These high-resolution transmission electron microscopy images, produced at Berkeley Lab's Molecular Foundry, show a sheet of covalent organic frameworks (COFs) at the nanoscale (top row) and a sheet of chemically modified COFs (bottom row). Image: Berkeley Lab.
These high-resolution transmission electron microscopy images, produced at Berkeley Lab's Molecular Foundry, show a sheet of covalent organic frameworks (COFs) at the nanoscale (top row) and a sheet of chemically modified COFs (bottom row). Image: Berkeley Lab.

Hollow molecular structures known as covalent organic frameworks (COFs), which could serve as selective filters or containers for other substances and have many other potential uses, tend to suffer from an inherent problem: It's difficult to keep a network of COFs connected in harsh chemical environments.

The conventional chemistry for linking building blocks into two-dimensional (2D) COF sheets or three-dimensional (3D) COF frameworks is reversible. This reversibility makes the connections within COFs weak and unstable in some chemical environments, limiting the practical applications of these COF materials.

Now, a team at the US Department of Energy's Lawrence Berkeley National Laboratory (Berkeley Lab) has used a chemical process discovered decades ago to make the linkages between COFs much sturdier, giving COFs new characteristics that could expand their applications.

"It's like a 'weaving' and welding approach," said Yi Liu, a staff scientist at Berkeley Lab's Molecular Foundry. Liu led a team that found out how to strengthen the weakest links binding COFs.

The team’s simple chemical approach targets a chemical reaction at the area of these weak links, forming resilient bonds that were shown to hold up – like a strong weld – to harsh chemical environments during experiments. The team reports its findings in a paper in Nature Communications that also details how the approach works.

"Here we show that these bonds are exceptionally stable to a variety of chemicals. We've tried harsh conditions and it still sustains these bonds," Liu said. "This beats everything reported in the literature."

The chemical transformation, he noted, also makes the bonds between COFs more useful by changing their electronic and optical (light-based) properties. "They can transfer electrons more easily after the reaction," he said, causing 2D layers of these strongly bound COFs to behave more like graphene, another exotic 2D material that exhibits special electronic and optical properties.

"We gave that reaction process, first reported in the 1960s, a new life. We applied it to COFs for the first time," said Xinle Li, a postdoctoral fellow at the Molecular Foundry and the study's lead author.

COFs have been heavily studied because they are highly tunable and can be composed entirely of light elements like carbon, hydrogen, nitrogen and oxygen – unlike related structures known as MOFs (metal-organic frameworks) that contain heavier elements. Scientists can make COFs with different pore sizes that can impact their function, changing what can pass through them or what can be contained within these pores.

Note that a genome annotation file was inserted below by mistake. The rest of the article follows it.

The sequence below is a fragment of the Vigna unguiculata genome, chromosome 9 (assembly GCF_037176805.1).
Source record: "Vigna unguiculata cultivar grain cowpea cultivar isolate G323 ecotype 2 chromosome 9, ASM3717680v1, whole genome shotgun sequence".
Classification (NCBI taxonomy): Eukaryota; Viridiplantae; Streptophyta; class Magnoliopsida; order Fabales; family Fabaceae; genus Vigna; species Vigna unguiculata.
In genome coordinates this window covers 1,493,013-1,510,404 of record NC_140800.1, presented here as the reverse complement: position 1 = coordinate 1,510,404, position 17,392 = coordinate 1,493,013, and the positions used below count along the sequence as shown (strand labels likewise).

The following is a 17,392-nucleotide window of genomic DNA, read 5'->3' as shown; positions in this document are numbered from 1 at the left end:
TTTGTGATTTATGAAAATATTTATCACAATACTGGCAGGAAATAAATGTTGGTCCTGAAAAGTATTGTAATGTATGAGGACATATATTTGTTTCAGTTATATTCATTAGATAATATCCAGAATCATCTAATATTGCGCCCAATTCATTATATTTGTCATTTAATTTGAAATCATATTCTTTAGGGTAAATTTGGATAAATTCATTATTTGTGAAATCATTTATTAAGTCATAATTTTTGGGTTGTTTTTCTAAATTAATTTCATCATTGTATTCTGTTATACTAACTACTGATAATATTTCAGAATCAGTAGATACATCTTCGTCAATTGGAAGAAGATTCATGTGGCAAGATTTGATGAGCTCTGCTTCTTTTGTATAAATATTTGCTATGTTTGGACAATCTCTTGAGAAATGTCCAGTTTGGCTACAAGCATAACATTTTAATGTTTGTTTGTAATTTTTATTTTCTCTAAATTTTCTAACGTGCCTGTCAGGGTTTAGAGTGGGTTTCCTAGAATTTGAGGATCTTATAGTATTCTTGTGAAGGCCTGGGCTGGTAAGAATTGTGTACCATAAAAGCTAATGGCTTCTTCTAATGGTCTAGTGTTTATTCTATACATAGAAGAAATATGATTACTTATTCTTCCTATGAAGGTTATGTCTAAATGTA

This could make the COF-based materials useful in systems that filter unwanted chemicals from water and that reduce carbon dioxide into other value-added chemical forms. They could also serve as highly efficient facilitators for other types of chemical processes.

An important aspect of this study was the use of advanced imaging techniques, such as high-resolution transmission electron microscopy (HRTEM), at the Molecular Foundry to see the structure of the bound COFs. According to Liu and Li, the images obtained, which clearly show the honeycomb-like lattice of 2D COFs, are among the best images yet of COFs, confirming the chemical changes in the COFs down to a fraction of a nanometer.

"Before and after the reaction, the pore size changes by about 0.3nm," Liu said. "You can see these differences before and after the reaction."

To carry out the chemical modification reaction, the researchers placed the COFs in a liquid solution heated to about 230°F and then stirred it up. They say it should be possible to scale up the amount of COF-based materials, and the team has already experimented with using COF sheets with other material layers to customize the function of the combined material.

The team plans to test ways to automate the production of these COF materials, and will also pursue ways to make the reaction process more efficient. In addition, the team will explore theories to help understand and improve upon the COF-altering chemistry.

"We want to make this chemical modification process even faster and better," Li said. "We hope we can make the reaction conditions milder, and further increase the chemical stability and functionality of COFs."

The team's work is one of the first published efforts of a new program at the Molecular Foundry aiming to advance ‘combinatorial nanoscience’. This is focused on using high throughput processes, in combination with theory and imaging technology, to create and study nanostructures that are components in new materials with enhanced properties.

This story is adapted from material from Lawrence Berkeley National Laboratory, with editorial changes made by Materials Today. The views expressed in this article do not necessarily represent those of Elsevier. Link to original source.